ISSN (Print) - 0012-9976 | ISSN (Online) - 2349-8846

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A ‘Safe’ Judgment

Religious Rather Than Constitutional Test

The triple talaq judgment of the Supreme Court is a partial victory for Muslim women since it declares instantaneous triple talaq as unlawful, but not unilateral triple talaq. Even in the case of the former, it does not declare instantaneous triple talaq as unconstitutional but only unlawful and that is a significant difference. Indian courts, even in respect of legislated laws, have not been very encouraging when it comes to personal laws being challenged on the grounds of discrimination and dignity of women.

The only clarity about the “triple talaq judgment” in Shayara Bano v Union of India and Others is that instantaneous triple talaq has been struck down by the Supreme Court. This article attempts to throw some light on the judgment’s logic, meaning, and implications.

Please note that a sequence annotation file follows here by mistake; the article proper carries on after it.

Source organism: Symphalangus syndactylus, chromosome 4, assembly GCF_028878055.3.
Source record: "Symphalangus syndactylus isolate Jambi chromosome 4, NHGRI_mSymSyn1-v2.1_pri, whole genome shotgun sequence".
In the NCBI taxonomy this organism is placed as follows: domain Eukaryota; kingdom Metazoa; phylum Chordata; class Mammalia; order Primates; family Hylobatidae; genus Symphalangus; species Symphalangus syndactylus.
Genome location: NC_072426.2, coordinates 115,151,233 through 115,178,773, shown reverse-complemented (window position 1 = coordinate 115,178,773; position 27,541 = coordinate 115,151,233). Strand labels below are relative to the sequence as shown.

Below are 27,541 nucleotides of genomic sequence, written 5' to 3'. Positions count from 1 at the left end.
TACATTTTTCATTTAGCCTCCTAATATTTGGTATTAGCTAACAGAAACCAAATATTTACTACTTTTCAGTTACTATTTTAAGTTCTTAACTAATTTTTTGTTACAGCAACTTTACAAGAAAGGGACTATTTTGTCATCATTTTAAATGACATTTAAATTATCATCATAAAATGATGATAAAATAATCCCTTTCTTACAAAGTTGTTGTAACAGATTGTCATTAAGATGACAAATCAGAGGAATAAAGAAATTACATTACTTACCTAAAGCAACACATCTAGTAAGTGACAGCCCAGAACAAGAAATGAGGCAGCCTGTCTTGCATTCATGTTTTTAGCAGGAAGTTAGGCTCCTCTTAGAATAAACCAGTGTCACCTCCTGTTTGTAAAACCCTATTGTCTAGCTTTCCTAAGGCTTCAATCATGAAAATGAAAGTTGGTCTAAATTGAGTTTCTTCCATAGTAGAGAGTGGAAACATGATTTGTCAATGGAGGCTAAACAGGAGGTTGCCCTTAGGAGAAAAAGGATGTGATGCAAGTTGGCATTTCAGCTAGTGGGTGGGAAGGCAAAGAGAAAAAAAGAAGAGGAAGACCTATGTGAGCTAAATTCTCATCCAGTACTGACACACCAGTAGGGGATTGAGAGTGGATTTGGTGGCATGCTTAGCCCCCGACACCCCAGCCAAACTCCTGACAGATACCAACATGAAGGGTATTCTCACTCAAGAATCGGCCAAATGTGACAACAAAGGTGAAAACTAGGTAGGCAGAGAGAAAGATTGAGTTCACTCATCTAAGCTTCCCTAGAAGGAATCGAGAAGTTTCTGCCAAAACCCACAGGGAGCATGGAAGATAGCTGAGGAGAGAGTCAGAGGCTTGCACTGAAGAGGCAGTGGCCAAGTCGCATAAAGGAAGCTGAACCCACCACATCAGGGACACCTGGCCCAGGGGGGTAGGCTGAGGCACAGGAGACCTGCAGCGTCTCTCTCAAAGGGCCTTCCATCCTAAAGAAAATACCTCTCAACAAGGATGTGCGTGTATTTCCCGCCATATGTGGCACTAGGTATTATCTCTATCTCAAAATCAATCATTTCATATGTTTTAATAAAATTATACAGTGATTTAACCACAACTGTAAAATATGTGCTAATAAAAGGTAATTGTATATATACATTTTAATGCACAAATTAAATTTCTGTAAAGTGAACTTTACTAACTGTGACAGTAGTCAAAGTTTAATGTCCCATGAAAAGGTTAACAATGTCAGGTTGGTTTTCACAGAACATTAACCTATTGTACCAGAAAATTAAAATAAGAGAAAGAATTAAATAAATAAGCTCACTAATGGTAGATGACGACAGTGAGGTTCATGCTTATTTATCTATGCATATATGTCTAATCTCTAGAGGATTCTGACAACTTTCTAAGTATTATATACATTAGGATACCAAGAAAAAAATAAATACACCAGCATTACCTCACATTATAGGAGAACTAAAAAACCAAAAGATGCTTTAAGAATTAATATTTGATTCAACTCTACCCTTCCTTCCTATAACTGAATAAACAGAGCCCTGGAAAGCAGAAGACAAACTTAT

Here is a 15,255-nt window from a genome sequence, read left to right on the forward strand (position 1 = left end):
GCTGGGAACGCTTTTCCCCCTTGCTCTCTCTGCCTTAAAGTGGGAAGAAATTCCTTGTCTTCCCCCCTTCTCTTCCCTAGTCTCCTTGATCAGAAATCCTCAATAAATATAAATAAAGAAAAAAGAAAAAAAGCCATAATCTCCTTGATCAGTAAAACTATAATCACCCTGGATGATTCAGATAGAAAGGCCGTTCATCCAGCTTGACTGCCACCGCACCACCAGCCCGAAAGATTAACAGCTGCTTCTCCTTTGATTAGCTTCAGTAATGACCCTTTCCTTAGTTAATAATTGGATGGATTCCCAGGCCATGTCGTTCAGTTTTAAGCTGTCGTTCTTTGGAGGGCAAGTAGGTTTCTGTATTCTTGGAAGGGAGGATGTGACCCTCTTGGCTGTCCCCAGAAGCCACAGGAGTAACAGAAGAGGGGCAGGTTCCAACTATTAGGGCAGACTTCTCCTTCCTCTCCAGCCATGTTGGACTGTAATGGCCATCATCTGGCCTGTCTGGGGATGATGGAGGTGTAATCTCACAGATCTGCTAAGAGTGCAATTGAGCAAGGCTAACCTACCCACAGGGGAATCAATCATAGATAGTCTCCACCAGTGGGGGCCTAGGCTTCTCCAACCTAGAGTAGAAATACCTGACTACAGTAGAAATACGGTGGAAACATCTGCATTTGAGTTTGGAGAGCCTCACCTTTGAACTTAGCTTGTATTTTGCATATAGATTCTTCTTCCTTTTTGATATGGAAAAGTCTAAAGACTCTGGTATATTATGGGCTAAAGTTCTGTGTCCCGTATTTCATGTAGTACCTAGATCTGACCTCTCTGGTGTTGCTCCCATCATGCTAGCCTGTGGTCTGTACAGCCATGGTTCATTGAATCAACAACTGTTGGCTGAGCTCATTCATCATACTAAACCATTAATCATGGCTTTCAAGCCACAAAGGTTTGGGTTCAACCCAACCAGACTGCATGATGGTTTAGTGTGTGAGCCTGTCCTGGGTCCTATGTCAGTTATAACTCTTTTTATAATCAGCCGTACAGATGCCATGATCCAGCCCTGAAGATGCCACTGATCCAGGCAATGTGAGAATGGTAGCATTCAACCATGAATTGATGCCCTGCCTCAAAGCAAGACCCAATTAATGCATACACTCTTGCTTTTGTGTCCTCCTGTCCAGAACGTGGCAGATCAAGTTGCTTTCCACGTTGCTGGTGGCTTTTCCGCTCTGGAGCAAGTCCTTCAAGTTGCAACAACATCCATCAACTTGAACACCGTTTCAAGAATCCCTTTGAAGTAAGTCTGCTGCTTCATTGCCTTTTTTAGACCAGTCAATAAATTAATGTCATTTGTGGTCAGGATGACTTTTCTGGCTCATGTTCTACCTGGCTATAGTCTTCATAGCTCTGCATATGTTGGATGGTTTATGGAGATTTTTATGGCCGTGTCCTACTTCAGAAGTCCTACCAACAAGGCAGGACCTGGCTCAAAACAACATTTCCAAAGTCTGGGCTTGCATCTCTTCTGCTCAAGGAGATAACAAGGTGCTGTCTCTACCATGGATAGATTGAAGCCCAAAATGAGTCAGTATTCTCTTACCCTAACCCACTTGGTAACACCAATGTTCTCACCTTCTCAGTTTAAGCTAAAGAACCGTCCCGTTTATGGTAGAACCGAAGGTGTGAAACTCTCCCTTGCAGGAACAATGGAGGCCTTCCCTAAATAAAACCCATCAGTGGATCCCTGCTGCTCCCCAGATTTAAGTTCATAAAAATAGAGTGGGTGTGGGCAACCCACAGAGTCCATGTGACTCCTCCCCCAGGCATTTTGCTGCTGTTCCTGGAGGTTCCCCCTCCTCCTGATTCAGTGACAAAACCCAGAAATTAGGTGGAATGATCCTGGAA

The immediate questions that come up are: Does the judgment ban only instant triple talaq or all kinds of talaq? Does it hold instantaneous triple talaq as constitutionally bad? Does the Supreme Court hold that personal laws can be tested on the anvil of constitutional law? Has the Supreme Court said anything new or has it merely repeated what it had stated in earlier judgments—especially in the case of Shamim Ara?1 Most importantly, what is the way forward?

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Updated On : 12th Sep, 2017
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